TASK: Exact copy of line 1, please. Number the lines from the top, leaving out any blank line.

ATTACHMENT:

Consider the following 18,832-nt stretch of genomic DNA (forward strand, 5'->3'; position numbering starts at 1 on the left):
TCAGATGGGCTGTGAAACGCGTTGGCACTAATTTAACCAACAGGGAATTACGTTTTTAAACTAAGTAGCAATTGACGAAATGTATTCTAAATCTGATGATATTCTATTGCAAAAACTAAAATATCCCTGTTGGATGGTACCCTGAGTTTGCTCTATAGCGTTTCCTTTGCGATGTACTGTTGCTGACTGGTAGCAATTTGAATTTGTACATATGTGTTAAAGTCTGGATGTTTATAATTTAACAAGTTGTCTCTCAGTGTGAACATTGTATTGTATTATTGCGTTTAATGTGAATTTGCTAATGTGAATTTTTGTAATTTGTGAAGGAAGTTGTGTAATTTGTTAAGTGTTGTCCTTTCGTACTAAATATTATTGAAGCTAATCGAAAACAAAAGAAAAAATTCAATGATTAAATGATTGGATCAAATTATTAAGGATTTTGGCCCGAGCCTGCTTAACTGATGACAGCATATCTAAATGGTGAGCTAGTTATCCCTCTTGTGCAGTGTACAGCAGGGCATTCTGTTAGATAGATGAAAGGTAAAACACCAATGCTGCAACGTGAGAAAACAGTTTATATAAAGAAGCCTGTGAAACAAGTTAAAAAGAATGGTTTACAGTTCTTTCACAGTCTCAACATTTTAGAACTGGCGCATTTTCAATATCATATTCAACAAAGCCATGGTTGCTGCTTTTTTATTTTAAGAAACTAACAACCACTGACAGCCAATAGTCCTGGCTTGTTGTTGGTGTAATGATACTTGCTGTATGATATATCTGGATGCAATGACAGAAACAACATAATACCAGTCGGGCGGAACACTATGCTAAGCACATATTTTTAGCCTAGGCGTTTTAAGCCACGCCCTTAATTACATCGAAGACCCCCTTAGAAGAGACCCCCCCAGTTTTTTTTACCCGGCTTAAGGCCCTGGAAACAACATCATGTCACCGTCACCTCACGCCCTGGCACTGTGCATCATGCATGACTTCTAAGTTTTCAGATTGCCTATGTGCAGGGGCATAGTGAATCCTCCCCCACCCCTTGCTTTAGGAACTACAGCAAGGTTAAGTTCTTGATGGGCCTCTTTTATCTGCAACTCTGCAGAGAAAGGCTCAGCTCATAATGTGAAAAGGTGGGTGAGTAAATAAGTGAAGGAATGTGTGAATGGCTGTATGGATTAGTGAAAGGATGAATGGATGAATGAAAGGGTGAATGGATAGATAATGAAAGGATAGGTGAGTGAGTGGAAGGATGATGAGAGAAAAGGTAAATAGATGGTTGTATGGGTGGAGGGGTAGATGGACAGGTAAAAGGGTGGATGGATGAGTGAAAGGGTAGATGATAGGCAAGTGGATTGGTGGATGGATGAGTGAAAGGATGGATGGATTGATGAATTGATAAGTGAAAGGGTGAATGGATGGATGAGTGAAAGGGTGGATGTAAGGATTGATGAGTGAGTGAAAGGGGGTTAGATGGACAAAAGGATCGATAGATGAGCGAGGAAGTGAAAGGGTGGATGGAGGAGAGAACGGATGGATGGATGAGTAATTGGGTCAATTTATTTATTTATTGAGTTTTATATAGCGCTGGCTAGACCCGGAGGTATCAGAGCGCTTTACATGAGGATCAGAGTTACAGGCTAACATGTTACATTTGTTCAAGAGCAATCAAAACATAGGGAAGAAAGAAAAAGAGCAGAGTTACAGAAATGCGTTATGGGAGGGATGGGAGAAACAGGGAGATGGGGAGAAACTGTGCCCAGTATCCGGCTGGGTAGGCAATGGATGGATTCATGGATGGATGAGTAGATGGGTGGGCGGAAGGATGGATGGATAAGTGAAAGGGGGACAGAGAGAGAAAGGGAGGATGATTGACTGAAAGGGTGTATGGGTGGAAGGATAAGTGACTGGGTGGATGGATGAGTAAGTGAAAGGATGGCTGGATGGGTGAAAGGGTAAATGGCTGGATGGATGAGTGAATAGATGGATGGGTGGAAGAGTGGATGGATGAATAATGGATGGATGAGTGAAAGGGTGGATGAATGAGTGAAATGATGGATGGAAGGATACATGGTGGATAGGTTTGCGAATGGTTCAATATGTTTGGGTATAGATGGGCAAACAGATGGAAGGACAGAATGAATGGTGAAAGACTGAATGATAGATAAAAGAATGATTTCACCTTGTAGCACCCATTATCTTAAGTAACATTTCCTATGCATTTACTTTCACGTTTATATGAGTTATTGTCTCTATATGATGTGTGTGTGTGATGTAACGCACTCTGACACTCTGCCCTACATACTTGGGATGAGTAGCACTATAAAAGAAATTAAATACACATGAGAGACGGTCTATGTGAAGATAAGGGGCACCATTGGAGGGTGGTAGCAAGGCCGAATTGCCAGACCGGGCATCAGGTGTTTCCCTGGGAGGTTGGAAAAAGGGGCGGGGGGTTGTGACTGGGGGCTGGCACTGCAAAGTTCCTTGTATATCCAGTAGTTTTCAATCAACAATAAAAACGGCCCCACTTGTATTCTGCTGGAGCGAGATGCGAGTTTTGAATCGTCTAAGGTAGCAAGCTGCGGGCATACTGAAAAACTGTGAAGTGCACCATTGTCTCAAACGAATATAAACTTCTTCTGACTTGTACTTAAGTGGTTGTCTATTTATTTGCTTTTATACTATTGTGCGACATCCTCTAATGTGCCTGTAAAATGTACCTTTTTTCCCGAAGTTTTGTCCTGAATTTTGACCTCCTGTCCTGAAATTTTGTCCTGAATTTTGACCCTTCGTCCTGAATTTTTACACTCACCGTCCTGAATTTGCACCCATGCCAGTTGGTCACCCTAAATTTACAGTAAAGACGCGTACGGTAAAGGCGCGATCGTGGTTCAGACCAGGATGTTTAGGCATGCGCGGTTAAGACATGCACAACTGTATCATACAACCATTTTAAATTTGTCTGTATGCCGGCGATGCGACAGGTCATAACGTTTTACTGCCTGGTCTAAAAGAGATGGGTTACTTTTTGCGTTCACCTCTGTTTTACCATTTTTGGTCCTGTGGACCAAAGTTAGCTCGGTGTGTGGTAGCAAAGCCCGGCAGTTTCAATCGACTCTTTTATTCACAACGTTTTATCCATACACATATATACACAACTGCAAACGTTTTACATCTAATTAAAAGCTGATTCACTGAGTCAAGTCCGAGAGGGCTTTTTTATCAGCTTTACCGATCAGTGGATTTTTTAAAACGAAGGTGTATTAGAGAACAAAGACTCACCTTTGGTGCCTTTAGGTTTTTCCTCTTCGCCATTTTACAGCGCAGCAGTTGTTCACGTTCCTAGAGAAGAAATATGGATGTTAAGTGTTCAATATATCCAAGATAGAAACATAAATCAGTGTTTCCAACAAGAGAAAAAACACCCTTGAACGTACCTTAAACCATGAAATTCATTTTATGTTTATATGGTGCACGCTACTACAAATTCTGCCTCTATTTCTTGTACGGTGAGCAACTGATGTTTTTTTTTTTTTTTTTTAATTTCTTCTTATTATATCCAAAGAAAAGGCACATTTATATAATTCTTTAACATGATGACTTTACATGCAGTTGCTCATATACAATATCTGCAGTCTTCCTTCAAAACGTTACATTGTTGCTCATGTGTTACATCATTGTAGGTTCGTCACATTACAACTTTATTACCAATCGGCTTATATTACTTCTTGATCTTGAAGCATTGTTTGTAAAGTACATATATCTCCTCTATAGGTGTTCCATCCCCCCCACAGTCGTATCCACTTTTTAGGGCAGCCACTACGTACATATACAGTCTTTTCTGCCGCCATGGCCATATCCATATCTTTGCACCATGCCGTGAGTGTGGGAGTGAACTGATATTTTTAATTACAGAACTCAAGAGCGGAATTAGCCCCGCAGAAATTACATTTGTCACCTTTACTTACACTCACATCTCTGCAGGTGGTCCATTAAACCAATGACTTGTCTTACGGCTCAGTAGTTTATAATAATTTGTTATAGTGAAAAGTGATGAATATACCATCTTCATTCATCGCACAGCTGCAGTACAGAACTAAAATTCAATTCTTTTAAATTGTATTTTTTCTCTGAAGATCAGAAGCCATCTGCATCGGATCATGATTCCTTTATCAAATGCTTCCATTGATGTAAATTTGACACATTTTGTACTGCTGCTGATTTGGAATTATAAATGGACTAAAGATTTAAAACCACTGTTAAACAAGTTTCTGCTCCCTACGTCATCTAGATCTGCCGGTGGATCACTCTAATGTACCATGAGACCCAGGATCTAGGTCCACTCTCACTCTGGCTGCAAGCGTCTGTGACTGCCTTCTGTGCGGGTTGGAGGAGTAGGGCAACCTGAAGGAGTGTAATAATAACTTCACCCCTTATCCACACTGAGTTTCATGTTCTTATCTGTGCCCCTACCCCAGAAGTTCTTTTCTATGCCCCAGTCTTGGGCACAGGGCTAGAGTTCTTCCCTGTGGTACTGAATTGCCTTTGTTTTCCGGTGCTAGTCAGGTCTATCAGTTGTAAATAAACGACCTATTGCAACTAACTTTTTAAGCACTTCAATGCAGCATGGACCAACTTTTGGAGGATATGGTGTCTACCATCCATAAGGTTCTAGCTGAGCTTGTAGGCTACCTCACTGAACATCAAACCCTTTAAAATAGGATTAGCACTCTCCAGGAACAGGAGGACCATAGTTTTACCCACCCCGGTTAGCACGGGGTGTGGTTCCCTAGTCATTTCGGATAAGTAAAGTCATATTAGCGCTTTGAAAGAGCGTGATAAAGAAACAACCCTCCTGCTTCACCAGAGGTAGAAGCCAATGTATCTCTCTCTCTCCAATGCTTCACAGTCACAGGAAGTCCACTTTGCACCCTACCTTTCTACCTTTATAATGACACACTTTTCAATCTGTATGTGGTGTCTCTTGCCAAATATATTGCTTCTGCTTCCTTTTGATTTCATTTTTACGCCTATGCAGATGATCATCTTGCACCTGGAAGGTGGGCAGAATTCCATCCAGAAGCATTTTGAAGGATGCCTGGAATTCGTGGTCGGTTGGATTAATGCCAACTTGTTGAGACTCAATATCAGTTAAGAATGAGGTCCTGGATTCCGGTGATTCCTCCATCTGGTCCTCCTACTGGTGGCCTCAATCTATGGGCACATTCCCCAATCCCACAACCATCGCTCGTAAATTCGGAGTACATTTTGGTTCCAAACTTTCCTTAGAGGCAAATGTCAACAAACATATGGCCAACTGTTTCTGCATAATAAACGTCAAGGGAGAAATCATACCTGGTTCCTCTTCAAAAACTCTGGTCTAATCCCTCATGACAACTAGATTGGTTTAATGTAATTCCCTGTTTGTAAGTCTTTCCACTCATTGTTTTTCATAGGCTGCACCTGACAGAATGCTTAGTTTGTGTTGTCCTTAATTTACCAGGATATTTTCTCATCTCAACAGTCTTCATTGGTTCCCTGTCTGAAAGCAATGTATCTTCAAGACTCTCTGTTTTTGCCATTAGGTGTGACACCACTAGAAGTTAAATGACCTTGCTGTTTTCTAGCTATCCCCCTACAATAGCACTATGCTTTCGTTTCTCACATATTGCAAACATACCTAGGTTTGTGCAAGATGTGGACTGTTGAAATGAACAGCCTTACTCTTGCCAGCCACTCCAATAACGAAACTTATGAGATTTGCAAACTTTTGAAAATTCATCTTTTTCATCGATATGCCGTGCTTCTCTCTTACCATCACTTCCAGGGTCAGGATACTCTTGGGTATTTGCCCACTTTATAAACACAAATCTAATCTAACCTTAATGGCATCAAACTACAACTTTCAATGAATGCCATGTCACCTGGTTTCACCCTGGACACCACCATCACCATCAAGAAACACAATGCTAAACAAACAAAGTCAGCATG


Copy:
Consider the following 18,832-nt stretch of genomic DNA (forward strand, 5'->3'; position numbering starts at 1 on the left):